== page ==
FEMA power plant proposal

FEMA power plant proposal

October 25, 2022 | By Keith Martin in Washington, DC

The fate of a FEMA proposal to require power plants and other projects, like drinking water and wastewater treatment facilities, to be able to withstand extreme weather events should be decided around November 1.

Most such facilities must be built currently to comply with building codes for risk category I assets. The Federal Emergency Management Agency proposal would bump them to risk category IV.

The international building code ranks buildings and other structures in four risk categories, with IV being the highest, based on the how essential they are to human life. Examples of category IV assets are hospitals, fire and rescue services and emergency storm shelters.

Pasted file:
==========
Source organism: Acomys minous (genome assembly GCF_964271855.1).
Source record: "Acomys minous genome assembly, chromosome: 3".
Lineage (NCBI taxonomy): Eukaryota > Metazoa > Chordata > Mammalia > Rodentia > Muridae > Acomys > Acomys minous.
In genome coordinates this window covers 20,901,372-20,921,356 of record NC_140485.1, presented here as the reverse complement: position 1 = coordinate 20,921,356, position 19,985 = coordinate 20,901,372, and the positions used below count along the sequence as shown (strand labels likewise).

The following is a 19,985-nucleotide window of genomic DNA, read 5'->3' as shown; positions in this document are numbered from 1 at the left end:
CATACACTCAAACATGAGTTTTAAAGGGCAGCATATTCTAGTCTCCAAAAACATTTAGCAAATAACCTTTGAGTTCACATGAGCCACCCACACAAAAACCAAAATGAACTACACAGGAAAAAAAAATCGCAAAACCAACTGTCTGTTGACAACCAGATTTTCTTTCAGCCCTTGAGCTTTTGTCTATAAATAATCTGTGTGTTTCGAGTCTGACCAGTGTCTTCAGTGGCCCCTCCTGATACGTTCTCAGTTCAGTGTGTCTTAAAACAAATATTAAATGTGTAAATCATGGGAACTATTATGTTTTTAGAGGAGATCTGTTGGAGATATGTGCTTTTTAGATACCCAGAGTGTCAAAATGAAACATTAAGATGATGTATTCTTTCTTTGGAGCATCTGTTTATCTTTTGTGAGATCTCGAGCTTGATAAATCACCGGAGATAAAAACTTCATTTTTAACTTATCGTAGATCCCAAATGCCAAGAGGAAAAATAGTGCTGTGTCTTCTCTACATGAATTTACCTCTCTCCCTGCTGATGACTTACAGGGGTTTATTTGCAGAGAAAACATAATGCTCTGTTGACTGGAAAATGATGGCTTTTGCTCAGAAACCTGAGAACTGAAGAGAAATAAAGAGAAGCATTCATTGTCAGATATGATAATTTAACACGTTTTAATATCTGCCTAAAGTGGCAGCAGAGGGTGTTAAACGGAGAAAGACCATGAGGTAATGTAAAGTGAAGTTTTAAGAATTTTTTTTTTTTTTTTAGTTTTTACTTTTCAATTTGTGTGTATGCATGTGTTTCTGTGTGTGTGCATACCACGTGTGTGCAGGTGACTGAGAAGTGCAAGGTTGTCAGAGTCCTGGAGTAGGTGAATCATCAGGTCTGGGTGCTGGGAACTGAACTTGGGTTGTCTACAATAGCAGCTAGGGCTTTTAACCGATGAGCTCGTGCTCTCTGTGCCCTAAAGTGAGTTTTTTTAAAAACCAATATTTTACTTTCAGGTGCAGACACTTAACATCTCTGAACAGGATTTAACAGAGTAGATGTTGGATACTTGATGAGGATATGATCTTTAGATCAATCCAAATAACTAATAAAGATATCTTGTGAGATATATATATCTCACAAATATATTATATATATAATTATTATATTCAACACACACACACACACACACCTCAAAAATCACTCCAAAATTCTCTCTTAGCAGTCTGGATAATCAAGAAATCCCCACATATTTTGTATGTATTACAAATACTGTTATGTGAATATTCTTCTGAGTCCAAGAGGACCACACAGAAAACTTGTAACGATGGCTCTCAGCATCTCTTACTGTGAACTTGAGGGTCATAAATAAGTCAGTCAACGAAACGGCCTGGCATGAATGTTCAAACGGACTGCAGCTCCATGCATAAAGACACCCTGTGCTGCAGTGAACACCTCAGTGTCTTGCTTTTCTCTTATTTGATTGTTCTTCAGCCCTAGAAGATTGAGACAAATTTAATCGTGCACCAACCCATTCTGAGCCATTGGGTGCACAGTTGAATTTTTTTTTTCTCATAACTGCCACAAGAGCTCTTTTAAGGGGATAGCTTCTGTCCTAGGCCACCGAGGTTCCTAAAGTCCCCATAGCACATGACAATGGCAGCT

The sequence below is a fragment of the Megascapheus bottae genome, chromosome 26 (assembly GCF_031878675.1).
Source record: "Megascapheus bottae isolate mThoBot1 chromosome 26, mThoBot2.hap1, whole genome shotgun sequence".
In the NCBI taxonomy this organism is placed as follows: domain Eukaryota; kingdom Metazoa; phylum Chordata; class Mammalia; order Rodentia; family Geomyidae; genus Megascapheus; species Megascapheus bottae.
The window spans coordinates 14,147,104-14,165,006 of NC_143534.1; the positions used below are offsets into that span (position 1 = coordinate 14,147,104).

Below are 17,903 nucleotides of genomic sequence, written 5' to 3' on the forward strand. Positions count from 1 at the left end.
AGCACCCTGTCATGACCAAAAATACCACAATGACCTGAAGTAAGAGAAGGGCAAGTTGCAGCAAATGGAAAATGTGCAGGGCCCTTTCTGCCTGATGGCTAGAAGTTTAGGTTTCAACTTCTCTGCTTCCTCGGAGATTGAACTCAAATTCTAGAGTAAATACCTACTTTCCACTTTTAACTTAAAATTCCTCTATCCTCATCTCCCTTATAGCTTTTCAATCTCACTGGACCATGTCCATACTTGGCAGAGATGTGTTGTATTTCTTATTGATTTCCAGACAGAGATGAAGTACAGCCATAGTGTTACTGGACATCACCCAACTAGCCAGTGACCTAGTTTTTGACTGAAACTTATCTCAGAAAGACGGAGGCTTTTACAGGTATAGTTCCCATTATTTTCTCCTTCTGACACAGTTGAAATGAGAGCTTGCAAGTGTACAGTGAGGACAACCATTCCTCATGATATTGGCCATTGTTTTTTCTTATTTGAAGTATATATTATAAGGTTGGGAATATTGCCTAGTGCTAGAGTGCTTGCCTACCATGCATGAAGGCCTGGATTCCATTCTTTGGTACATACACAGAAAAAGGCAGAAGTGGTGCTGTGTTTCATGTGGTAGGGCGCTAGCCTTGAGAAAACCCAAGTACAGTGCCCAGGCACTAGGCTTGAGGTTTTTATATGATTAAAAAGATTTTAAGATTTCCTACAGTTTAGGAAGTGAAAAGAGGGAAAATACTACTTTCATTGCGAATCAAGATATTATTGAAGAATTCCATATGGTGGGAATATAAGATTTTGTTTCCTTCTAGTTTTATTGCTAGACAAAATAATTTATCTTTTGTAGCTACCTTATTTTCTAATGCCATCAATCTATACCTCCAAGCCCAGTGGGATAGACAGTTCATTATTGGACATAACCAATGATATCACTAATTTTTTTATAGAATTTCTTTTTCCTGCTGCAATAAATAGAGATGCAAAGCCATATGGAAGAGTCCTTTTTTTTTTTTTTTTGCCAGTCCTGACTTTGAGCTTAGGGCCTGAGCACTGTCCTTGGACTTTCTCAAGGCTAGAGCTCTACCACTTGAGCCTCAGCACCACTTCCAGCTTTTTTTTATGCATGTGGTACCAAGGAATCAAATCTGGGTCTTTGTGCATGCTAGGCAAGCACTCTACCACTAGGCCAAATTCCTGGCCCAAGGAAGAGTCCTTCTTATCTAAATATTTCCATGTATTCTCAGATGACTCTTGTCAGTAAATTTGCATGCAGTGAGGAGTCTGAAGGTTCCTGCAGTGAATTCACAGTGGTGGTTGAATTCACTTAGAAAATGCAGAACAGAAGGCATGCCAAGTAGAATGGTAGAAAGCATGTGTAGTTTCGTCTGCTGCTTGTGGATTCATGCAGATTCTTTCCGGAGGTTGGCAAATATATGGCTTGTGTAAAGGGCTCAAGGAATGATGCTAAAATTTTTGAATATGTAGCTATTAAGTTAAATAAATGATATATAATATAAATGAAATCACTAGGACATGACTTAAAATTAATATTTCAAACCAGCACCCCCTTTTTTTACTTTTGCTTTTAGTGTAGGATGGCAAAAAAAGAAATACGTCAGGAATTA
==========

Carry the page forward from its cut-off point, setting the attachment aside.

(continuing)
The solar industry has proposed moving solar power plants to risk category II as an alternative to the category IV classification.

Any change would be made in the international building code starting in 2024.

A letter from 315 clean energy companies to the international standards body, the International Code Council, in October said a category IV classification could push up the cost of wind turbines by about 30%. The Solar Energy Industries Association said compliance with category IV building codes would require projects to be able to withstand 33% stronger wind and 50% stronger earthquakes and winter storms.

SEIA says that FEMA is now supporting its proposal for a category II classification.